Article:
Kenya’s learning curve in democracy

Reforms since the tribal-fueled violence of the 2007 election should help Kenya set an example for a continent in need of fair and peaceful elections.

AP Photo
Kenyans queue to cast their votes at dusk at a polling station in downtown Nairobi, Kenya Tuesday, Aug. 8.

When Kenyans cast their ballots on Aug. 8, they were not only voting on the issues and candidates but also to ensure the future of their democracy. This is important for the rest of Africa, where fair and free elections are still a rarity. If Kenya can demonstrate a learning curve in holding credible and peaceful votes, the rest of the continent will take note.

The key test in this election are reforms implemented after the violence of the 2007 election. Did they lessen Kenya’s ethnic divisions? The two leading presidential candidates, the incumbent Uhuru Kenyatta and Raila Odinga, did play to their tribal bases. Yet they also reached out to other tribes.  And compared with previous contests, their policies represent very different approaches to governance, from poverty reduction to corruption fighting.

The post-2007 reforms included constitutional changes that work against the ethnic divide, devolve power, and improve the voting system. In addition, the  rising population of urban youth is more digitally connected and civic-minded. More than half of registered voters are under the age of 35. They demand activist government that is inclusive and focused on growth, not on winning spoils from government by ethnicity.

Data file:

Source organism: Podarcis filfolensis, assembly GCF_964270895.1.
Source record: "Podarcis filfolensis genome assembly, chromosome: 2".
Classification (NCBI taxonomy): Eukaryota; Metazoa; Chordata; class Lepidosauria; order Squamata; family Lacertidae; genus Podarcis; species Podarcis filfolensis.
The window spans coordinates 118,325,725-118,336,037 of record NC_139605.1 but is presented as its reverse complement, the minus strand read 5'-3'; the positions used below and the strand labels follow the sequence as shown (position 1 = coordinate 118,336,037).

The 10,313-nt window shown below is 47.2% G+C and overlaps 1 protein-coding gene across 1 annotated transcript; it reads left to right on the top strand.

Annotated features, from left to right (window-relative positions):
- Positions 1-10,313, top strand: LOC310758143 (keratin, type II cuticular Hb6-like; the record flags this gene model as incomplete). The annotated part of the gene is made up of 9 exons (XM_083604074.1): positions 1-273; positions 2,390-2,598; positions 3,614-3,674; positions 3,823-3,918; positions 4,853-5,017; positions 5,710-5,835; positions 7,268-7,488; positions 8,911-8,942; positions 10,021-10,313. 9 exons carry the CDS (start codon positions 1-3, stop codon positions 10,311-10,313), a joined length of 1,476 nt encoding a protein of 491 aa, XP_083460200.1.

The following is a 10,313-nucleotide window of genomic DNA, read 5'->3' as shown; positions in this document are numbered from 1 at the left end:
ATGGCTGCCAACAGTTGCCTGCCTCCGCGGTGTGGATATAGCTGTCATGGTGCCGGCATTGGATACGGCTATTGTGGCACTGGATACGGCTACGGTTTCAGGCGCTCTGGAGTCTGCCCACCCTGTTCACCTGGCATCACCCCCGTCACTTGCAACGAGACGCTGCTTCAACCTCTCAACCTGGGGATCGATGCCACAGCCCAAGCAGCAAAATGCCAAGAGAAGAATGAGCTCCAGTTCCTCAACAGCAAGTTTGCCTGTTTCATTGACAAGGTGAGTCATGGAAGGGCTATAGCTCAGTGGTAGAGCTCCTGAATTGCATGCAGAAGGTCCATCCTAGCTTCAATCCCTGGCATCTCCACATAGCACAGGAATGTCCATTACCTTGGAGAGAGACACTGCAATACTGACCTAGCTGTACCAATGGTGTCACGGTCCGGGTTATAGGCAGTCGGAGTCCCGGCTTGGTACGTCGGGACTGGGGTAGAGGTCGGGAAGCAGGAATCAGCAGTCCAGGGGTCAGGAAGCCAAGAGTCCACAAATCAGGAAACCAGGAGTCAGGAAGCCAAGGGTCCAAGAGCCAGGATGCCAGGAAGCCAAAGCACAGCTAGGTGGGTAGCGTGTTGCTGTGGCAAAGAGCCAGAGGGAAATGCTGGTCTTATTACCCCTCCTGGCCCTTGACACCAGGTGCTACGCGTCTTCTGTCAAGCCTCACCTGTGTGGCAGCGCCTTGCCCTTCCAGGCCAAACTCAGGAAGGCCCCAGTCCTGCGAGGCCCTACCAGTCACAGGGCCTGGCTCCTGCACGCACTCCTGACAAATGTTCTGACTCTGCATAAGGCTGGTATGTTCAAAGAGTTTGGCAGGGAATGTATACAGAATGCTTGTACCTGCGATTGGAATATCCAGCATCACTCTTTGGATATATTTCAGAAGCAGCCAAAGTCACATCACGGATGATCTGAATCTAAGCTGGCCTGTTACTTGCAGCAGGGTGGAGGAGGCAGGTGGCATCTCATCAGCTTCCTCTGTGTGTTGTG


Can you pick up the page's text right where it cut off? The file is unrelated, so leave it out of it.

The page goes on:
While Kenya’s economy is growing at a fast clip, it faces stark inequality in land ownership and a worsening in corruption. About half of the country’s 48 million people live below the poverty line. Kenya is also burdened by refugees and violence spilling over the border from Somalia and South Sudan. The newly elected president must tackle all of these problems. That task is made easier, however, if the election is seen as fair. A return to the kind of postelection violence experienced in 2007-08, when more than 1,000 people were killed, would set back Kenya – and Africa.

That is why so many international groups were supporting this election, which is one of Africa’s largest with some 16,000 candidates. With that global focus, many Kenyans turned out to vote simply to ensure a resilient democracy.

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